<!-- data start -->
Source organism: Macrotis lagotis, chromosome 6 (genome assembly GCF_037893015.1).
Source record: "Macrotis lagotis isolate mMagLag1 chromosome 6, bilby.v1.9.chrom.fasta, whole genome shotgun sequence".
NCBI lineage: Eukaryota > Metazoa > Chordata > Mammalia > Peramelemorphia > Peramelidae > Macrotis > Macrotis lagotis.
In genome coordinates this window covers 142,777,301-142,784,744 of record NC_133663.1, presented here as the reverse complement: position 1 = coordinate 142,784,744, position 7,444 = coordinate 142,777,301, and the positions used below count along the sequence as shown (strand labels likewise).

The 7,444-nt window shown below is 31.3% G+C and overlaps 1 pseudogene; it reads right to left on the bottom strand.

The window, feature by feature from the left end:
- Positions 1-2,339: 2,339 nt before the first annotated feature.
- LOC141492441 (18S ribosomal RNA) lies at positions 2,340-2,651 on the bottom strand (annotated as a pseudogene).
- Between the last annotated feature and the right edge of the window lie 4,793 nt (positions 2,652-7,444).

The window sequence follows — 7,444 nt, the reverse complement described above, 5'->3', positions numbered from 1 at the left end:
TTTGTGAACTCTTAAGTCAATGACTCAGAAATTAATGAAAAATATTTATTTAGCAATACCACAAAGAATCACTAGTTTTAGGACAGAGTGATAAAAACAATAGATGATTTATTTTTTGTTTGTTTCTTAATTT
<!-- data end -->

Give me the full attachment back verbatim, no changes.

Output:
Source organism: Macrotis lagotis, chromosome 6 (genome assembly GCF_037893015.1).
Source record: "Macrotis lagotis isolate mMagLag1 chromosome 6, bilby.v1.9.chrom.fasta, whole genome shotgun sequence".
NCBI lineage: Eukaryota > Metazoa > Chordata > Mammalia > Peramelemorphia > Peramelidae > Macrotis > Macrotis lagotis.
In genome coordinates this window covers 142,777,301-142,784,744 of record NC_133663.1, presented here as the reverse complement: position 1 = coordinate 142,784,744, position 7,444 = coordinate 142,777,301, and the positions used below count along the sequence as shown (strand labels likewise).

The 7,444-nt window shown below is 31.3% G+C and overlaps 1 pseudogene; it reads right to left on the bottom strand.

The window, feature by feature from the left end:
- Positions 1-2,339: 2,339 nt before the first annotated feature.
- LOC141492441 (18S ribosomal RNA) lies at positions 2,340-2,651 on the bottom strand (annotated as a pseudogene).
- Between the last annotated feature and the right edge of the window lie 4,793 nt (positions 2,652-7,444).

The window sequence follows — 7,444 nt, the reverse complement described above, 5'->3', positions numbered from 1 at the left end:
TTTGTGAACTCTTAAGTCAATGACTCAGAAATTAATGAAAAATATTTATTTAGCAATACCACAAAGAATCACTAGTTTTAGGACAGAGTGATAAAAACAATAGATGATTTATTTTTTGTTTGTTTCTTAATTT